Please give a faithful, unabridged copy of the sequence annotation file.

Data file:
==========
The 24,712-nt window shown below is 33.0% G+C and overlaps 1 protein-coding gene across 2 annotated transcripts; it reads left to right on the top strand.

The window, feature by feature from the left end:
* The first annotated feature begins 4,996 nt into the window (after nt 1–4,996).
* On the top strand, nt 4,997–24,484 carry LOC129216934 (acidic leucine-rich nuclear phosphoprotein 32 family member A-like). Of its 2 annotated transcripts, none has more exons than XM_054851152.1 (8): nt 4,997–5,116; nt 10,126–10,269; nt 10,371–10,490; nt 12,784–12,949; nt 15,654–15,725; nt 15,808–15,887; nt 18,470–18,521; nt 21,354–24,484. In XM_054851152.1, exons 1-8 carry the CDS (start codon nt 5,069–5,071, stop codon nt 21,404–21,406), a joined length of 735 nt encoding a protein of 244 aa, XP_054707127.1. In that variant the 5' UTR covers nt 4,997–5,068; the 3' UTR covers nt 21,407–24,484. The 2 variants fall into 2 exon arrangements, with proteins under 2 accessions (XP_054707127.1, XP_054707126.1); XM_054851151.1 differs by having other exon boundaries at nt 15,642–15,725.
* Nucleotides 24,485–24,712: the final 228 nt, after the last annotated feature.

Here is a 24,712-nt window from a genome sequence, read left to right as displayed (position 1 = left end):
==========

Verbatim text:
The 24,712-nt window shown below is 33.0% G+C and overlaps 1 protein-coding gene across 2 annotated transcripts; it reads left to right on the top strand.

The window, feature by feature from the left end:
* The first annotated feature begins 4,996 nt into the window (after nt 1–4,996).
* On the top strand, nt 4,997–24,484 carry LOC129216934 (acidic leucine-rich nuclear phosphoprotein 32 family member A-like). Of its 2 annotated transcripts, none has more exons than XM_054851152.1 (8): nt 4,997–5,116; nt 10,126–10,269; nt 10,371–10,490; nt 12,784–12,949; nt 15,654–15,725; nt 15,808–15,887; nt 18,470–18,521; nt 21,354–24,484. In XM_054851152.1, exons 1-8 carry the CDS (start codon nt 5,069–5,071, stop codon nt 21,404–21,406), a joined length of 735 nt encoding a protein of 244 aa, XP_054707127.1. In that variant the 5' UTR covers nt 4,997–5,068; the 3' UTR covers nt 21,407–24,484. The 2 variants fall into 2 exon arrangements, with proteins under 2 accessions (XP_054707127.1, XP_054707126.1); XM_054851151.1 differs by having other exon boundaries at nt 15,642–15,725.
* Nucleotides 24,485–24,712: the final 228 nt, after the last annotated feature.

Here is a 24,712-nt window from a genome sequence, read left to right as displayed (position 1 = left end):